Gone But Not Forgotten: Lost Sports Figures of 2008
2008 brought the sports world a lot of good memories, but today, we take look back at some of the ones we lost. Many were legends, some you may not have not have ever heard of. And for a couple, it was like losing an old friend.
As we close out 2008, let us take the time to remember the ones we lost. They may be gone from our visual sight, but they will always live with us. In our hearts, mind and soul.
The may be gone, but they are not forgotten.
Terrence Kiel, who played his entire 4 year career with the San Diego Chargers, died in an auto accident, after coming home from a 4th of July party thrown by teammate Stephen Cooper. He was 27.
Over his four seasons with the Chargers, he played in 59 games and started 51. He notched 278 tackles, 2 sacks and 4 interceptions.
Eight Belles finished second to winner Big Brown in the 134th running of the Kentucky Derby held at Churchill Downs. She collapsed during her cool-down immediately after passing the winning post. She suffered compound fractures of both front ankles and was euthanized on the spot because of the nature of her injuries.
Former U.S. men's figure skating champion Christopher Bowman was found dead Jan. 10 in a Los Angeles-area motel room. He was 40.
Bowman was a two-time U.S. national champion and two-time World medalist. He won the 1983 World Junior Figure Skating Championships and competed in two Olympic Winter Games.
Alexei Cherepanov, a talented Russian hockey player who, in the previous year, was drafted by the New York Rangers, died in Russia. He was 19.
On June 22, 2007, Cherepanov was drafted in the 1st round, 17th overall by the New York Rangers in the 2007 NHL Entry Draft.
Cherepanov died on October 13, 2008, after collapsing on the bench during a Kontinental Hockey League game of his club Avangard Omsk, in Russia. He played a shift with teammate Jaromír Jágr, and the two were talking on the bench shortly after they left the ice, when he suddenly collapsed.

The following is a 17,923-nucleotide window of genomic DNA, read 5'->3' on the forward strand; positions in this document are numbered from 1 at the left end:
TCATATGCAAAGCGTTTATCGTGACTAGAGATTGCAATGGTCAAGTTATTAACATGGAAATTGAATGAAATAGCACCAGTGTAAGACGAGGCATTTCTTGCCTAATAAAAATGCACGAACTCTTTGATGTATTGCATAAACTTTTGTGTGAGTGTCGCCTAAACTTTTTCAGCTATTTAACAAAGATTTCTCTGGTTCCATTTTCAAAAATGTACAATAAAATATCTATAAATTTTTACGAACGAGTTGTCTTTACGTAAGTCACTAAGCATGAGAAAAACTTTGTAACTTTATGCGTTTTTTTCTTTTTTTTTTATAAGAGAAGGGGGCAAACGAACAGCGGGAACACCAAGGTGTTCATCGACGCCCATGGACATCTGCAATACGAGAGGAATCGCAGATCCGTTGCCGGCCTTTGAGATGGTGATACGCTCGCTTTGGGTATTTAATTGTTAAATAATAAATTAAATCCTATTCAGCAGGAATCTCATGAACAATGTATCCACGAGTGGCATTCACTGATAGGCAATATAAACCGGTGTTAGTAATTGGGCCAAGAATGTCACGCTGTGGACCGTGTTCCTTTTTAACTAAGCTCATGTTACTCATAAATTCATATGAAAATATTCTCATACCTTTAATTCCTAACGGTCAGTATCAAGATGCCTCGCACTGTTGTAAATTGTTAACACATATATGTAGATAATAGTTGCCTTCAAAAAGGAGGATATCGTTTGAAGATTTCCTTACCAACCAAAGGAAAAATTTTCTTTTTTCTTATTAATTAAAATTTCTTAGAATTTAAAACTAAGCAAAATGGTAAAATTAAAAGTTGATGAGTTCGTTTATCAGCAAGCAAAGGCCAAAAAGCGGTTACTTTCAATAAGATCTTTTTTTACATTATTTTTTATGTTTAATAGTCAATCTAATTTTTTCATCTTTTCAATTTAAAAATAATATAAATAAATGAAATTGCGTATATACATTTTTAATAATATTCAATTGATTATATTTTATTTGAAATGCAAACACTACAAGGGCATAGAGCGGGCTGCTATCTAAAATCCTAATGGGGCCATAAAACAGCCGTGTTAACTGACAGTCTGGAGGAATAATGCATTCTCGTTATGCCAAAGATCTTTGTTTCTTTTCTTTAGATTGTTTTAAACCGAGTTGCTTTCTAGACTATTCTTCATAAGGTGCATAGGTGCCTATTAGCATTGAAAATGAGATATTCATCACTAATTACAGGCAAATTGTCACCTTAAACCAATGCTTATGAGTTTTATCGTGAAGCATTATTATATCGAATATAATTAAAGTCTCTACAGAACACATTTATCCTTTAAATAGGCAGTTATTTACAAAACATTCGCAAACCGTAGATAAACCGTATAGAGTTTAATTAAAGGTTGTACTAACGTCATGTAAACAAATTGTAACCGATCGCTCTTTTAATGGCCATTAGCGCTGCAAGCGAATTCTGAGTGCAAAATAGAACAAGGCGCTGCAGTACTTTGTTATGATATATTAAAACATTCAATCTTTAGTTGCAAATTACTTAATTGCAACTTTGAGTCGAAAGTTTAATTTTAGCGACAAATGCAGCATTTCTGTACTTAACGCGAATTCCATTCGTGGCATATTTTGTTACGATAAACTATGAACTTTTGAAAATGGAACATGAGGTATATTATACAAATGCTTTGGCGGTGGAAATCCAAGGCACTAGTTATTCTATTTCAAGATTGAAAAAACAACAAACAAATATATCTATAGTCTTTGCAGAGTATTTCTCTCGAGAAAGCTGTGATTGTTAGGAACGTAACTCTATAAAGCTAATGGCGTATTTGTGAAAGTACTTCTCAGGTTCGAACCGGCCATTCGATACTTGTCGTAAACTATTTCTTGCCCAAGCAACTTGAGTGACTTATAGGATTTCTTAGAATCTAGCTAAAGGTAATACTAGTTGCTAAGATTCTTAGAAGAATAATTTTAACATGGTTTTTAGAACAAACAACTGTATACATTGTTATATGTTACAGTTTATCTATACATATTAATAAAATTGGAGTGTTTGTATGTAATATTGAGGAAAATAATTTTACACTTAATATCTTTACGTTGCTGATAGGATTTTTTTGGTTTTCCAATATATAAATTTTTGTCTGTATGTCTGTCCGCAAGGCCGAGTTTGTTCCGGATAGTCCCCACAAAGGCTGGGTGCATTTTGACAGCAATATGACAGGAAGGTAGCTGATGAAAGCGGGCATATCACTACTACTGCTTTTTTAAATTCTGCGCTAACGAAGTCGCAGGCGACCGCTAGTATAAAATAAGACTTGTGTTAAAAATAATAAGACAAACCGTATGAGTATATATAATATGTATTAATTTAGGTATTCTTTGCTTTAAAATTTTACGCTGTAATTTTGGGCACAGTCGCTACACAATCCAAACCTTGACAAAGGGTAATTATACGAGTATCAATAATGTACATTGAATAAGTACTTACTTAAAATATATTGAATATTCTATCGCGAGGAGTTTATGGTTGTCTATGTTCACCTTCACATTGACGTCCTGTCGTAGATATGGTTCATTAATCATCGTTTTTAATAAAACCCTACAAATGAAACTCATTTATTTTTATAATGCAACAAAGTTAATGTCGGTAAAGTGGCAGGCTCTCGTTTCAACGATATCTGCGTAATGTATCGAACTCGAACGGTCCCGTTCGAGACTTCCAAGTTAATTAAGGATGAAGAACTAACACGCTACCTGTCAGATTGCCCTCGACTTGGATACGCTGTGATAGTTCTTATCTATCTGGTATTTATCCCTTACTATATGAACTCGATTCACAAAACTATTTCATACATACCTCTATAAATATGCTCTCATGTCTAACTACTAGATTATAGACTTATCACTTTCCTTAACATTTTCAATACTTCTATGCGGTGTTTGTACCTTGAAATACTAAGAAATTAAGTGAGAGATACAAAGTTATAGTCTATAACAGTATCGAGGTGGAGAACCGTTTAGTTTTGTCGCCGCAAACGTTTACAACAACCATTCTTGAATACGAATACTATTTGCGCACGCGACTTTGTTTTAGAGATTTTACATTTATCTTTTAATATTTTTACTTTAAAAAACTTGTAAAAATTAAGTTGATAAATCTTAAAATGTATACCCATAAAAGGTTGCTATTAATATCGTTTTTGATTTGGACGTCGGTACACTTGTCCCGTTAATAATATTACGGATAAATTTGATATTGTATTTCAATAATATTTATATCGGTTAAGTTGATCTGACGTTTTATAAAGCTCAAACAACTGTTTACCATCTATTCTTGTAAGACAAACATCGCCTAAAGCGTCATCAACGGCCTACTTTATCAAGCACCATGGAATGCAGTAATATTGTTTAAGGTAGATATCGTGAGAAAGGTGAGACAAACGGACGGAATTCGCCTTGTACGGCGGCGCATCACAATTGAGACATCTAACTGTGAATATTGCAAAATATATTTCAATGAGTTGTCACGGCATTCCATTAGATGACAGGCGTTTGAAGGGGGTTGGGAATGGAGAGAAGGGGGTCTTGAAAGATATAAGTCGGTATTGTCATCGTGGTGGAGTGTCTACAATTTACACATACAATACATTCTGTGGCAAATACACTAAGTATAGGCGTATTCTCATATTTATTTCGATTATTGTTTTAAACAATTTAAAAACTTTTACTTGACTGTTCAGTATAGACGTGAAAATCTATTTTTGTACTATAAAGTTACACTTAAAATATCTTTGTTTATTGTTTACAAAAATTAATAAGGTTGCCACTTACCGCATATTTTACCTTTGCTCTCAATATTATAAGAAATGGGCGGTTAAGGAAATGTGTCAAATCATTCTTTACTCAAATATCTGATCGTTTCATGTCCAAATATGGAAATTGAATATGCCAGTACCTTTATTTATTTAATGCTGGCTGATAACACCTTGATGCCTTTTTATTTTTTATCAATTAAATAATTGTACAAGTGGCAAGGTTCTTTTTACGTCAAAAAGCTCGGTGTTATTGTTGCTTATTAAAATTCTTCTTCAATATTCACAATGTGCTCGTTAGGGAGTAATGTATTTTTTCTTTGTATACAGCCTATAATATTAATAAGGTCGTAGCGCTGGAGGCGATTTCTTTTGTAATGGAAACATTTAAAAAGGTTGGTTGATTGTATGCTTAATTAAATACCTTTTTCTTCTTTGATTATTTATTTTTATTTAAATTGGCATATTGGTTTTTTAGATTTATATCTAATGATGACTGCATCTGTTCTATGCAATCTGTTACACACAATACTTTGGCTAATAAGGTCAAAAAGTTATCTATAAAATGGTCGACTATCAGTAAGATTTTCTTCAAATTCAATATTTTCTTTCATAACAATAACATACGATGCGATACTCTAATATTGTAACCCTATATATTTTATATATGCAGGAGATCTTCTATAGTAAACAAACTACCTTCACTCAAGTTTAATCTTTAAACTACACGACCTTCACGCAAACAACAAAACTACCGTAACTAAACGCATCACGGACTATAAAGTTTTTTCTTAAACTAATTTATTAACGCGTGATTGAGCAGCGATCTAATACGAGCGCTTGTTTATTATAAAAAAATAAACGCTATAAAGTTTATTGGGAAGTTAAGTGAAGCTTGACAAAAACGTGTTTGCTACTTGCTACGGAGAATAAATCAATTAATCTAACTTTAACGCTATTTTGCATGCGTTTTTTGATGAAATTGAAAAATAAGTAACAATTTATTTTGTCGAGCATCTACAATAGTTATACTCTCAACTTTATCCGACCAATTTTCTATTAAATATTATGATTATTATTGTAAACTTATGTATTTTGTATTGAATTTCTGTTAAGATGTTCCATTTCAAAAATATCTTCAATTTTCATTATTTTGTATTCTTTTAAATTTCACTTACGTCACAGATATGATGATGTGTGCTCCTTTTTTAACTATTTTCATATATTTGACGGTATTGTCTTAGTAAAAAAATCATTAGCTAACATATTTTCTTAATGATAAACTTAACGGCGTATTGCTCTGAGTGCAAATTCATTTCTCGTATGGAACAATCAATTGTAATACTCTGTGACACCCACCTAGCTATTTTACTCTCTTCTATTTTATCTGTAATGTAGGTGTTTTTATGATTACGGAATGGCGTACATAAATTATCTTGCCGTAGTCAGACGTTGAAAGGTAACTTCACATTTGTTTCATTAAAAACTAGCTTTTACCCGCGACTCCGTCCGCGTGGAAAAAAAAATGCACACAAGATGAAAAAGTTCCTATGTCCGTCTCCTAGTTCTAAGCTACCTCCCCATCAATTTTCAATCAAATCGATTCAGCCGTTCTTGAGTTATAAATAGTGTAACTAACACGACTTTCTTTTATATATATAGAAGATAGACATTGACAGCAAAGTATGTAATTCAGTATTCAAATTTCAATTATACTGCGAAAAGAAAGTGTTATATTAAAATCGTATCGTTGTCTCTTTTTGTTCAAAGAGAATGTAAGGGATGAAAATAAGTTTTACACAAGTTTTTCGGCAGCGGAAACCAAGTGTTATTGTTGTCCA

Former Ultimate Fighting Championship star Evan Tanner died in the desert east of San Diego, possibly of heat exposure, in early September. He was 37.
Tanner was a former UFC Middleweight and USWF Heavyweight champion with a professional record of 32 wins and 8 losses. He won his first championship when he defeated Heath Herring at USWF 7, and went on to successfully defend that title five times. Tanner then won the UFC Middleweight title at UFC 51.
Gene Upshaw, a former football player with the Oakland Raiders and later went on to become executive director of the National Football League Players' Association (NFLPA), passed away in August due to complications of his pancreatic cancer. He was 63.
In 1987, Upshaw was inducted into the Pro Football Hall of Fame. He was the only player in pro football history to play in three Super Bowls with the same team in three different decades.
Don "The Bear" Haskins, credited with helping break color barriers in college sports in 1966 when he used five black starters to win a national basketball title for Texas Western, died on September 7. He was 78.
In his time at Texas Western (now UTEP), he compiled a 719–353 record, with only five losing seasons. He won 14 Western Athletic Conference championships, four WAC tournament titles, had fourteen NCAA tournament berths and made seven trips to the NIT. Haskins led UTEP to seventeen 20-plus win seasons and served as an assistant Olympic team coach in 1972.
He was enshrined into the Naismith Memorial Basketball Hall of Fame in 1997 as a basketball coach. But it was the 1966 season when his team won the NCAA Men's Division I Basketball Championship over the Kentucky Wildcats, coached by coaching great Adolph Rupp.
Legendary sportscaster Jim McKay, died on June 7, 2008. He was 86. McKay was one of ABC's best sports broadcasters. His assignments included many Olympic games, ABC'S Wide World of Sports, and more.
However, it was his words to the nation during the Munich massacre at the 1972 Summer Olympics, that McKay will be forever known for.
"When I was a kid my father used to say 'Our greatest hopes and our worst fears are seldom realized.' Our worst fears have been realized tonight. They have now said there were eleven hostages; two were killed in their rooms yesterday morning, nine were killed at the airport tonight. They're all gone."